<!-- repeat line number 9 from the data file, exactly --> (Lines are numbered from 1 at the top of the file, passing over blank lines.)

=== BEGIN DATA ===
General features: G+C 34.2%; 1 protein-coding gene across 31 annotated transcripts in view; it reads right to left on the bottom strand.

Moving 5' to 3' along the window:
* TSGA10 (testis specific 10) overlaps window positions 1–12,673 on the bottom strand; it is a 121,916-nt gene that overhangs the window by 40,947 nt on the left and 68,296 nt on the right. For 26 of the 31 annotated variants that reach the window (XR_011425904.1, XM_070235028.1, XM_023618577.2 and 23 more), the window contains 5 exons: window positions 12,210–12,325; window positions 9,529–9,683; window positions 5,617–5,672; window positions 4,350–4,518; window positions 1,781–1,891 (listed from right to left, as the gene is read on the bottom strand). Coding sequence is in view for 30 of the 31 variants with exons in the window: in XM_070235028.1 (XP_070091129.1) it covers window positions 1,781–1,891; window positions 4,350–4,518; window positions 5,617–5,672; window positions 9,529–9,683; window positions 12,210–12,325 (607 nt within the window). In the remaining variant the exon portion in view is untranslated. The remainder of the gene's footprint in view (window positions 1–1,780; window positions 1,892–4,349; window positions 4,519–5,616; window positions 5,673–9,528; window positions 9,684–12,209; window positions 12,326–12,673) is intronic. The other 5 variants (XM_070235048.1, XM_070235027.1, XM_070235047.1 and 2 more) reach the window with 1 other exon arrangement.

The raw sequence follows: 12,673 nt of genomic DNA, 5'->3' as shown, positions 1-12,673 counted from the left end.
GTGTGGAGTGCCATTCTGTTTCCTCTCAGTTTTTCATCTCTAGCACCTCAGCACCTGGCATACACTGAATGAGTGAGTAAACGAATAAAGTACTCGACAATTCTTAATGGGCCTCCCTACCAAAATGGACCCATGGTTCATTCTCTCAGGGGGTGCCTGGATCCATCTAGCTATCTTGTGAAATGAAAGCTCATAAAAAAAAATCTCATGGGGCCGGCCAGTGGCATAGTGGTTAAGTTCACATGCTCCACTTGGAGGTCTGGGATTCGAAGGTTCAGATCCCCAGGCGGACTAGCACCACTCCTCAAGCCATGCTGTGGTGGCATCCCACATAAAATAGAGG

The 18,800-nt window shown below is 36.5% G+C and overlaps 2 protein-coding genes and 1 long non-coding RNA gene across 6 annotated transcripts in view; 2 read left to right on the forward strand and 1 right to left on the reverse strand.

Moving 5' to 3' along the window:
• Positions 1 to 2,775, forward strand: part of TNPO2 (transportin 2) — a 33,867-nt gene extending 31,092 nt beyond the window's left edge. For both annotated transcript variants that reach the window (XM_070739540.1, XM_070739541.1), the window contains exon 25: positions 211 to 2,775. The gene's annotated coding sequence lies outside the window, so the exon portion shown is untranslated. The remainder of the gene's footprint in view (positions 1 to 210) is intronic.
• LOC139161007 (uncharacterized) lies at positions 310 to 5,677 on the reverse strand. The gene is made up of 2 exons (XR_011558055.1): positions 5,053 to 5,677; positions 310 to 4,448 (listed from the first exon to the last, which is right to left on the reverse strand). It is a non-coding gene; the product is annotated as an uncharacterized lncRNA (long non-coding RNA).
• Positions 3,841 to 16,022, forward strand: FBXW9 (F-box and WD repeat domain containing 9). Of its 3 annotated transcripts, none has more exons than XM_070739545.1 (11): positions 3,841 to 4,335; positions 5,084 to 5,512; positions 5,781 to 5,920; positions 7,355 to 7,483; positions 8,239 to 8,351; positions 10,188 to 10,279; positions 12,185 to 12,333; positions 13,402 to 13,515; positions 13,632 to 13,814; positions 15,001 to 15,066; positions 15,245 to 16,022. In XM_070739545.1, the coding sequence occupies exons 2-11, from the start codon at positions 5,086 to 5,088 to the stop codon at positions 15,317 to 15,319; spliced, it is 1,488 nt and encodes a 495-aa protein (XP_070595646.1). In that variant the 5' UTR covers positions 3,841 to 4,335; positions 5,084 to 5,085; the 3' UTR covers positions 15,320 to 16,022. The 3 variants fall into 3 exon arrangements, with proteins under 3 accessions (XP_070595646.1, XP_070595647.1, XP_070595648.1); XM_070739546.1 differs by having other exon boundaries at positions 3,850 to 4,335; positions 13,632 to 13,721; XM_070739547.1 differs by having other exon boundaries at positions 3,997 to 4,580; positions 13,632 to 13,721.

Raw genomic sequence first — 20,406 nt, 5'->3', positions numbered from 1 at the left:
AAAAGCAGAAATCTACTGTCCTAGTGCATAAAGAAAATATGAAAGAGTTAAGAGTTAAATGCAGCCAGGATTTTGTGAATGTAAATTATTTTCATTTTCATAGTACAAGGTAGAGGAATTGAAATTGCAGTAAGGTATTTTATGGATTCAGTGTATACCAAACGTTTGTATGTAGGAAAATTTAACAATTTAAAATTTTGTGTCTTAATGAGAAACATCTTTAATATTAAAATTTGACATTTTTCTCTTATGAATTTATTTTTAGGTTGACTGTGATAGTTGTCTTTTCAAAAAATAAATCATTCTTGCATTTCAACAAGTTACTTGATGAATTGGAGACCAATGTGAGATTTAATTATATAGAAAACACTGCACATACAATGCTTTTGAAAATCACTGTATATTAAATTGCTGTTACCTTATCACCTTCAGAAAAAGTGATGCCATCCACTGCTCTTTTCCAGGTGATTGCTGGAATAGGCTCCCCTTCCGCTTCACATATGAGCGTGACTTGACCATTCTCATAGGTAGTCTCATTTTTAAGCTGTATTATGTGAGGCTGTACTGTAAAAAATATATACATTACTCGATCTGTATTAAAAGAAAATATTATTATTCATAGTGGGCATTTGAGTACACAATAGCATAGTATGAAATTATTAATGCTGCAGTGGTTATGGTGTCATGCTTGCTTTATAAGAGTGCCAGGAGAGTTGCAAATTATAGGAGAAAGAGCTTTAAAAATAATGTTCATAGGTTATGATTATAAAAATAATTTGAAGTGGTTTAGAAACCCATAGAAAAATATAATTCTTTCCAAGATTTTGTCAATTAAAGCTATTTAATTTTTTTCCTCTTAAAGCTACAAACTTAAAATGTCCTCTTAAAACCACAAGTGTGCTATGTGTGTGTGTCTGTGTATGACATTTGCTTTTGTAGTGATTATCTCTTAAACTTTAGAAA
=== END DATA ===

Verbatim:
• LOC139161007 (uncharacterized) lies at positions 310 to 5,677 on the reverse strand. The gene is made up of 2 exons (XR_011558055.1): positions 5,053 to 5,677; positions 310 to 4,448 (listed from the first exon to the last, which is right to left on the reverse strand). It is a non-coding gene; the product is annotated as an uncharacterized lncRNA (long non-coding RNA).